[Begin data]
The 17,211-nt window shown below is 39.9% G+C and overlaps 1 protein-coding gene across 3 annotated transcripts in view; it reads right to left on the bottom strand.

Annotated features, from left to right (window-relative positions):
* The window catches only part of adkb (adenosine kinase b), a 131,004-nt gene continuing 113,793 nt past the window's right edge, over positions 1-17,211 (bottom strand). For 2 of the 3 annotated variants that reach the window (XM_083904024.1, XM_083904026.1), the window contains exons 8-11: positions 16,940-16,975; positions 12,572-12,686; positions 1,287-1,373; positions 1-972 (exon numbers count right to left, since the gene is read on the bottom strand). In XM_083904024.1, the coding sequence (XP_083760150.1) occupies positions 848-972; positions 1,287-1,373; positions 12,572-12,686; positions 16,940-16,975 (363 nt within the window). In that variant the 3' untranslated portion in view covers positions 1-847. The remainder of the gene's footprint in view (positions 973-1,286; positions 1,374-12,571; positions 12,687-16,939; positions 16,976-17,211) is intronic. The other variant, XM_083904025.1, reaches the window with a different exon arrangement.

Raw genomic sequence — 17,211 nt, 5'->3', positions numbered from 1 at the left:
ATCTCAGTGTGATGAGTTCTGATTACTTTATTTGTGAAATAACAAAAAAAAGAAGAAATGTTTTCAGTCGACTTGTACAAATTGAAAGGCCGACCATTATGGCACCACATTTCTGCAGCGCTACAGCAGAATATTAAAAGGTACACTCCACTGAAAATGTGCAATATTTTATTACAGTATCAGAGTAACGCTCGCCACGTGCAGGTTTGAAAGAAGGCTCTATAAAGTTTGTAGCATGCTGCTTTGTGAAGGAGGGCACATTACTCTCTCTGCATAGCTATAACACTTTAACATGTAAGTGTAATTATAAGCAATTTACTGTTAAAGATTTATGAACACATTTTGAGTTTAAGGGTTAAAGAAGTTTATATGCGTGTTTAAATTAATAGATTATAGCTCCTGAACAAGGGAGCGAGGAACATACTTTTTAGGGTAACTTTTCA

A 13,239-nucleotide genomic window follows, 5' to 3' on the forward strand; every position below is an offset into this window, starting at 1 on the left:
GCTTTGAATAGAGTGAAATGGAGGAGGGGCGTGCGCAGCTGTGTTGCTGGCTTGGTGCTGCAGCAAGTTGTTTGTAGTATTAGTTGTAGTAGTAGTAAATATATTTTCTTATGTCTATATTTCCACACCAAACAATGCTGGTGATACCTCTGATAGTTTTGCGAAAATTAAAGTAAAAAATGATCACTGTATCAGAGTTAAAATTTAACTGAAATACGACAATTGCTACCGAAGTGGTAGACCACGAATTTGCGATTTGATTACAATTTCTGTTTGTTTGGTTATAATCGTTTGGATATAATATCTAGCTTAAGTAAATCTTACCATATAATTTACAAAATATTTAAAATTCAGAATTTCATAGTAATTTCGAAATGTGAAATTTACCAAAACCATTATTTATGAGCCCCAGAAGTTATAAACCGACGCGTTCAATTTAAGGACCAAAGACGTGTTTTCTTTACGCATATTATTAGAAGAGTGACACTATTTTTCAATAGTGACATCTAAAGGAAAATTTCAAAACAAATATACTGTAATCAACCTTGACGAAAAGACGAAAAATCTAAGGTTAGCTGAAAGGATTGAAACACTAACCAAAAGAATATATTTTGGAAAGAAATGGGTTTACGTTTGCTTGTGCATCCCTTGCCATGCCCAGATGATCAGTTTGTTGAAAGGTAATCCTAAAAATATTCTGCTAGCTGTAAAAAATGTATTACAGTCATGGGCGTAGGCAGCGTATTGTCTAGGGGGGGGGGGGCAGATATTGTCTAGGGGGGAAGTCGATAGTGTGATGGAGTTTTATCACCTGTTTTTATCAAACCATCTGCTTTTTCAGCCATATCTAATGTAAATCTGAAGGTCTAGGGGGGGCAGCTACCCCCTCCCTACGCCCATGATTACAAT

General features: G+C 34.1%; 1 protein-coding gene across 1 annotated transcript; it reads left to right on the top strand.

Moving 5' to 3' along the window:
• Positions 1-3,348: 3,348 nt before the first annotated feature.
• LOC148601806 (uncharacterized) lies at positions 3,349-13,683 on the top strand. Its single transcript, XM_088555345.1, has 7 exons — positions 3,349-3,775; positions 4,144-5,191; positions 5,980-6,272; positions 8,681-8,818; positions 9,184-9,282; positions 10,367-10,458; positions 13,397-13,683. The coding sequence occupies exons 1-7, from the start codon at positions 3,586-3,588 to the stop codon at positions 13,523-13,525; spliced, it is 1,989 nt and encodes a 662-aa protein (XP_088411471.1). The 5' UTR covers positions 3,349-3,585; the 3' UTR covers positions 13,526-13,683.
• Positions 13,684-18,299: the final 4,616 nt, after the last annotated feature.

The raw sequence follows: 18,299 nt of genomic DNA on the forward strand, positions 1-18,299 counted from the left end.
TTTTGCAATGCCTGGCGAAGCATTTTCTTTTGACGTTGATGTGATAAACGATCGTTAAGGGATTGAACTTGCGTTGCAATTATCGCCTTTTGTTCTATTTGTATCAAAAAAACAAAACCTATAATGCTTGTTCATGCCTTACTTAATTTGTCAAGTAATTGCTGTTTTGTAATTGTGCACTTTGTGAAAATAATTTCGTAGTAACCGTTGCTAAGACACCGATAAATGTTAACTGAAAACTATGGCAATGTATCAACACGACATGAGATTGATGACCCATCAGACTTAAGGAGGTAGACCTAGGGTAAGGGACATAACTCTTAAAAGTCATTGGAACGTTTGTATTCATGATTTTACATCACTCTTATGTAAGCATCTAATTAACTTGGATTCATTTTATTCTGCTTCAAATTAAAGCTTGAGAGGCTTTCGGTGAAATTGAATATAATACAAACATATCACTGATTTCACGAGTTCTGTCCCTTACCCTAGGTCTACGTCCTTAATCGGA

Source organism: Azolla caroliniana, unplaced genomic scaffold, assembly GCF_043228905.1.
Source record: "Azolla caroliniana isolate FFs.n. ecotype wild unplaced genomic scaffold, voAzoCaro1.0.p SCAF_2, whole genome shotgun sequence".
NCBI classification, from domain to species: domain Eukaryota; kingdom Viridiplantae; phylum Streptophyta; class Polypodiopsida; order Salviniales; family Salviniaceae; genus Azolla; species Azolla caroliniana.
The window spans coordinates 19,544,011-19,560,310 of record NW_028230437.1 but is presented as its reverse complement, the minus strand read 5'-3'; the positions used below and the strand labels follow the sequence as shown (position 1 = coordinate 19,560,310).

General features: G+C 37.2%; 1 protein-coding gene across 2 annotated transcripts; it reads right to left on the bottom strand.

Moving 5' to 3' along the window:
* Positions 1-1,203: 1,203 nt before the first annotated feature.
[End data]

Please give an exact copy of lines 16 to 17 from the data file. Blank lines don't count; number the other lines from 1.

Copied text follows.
Source record: "Azolla caroliniana isolate FFs.n. ecotype wild unplaced genomic scaffold, voAzoCaro1.0.p SCAF_2, whole genome shotgun sequence".
NCBI classification, from domain to species: domain Eukaryota; kingdom Viridiplantae; phylum Streptophyta; class Polypodiopsida; order Salviniales; family Salviniaceae; genus Azolla; species Azolla caroliniana.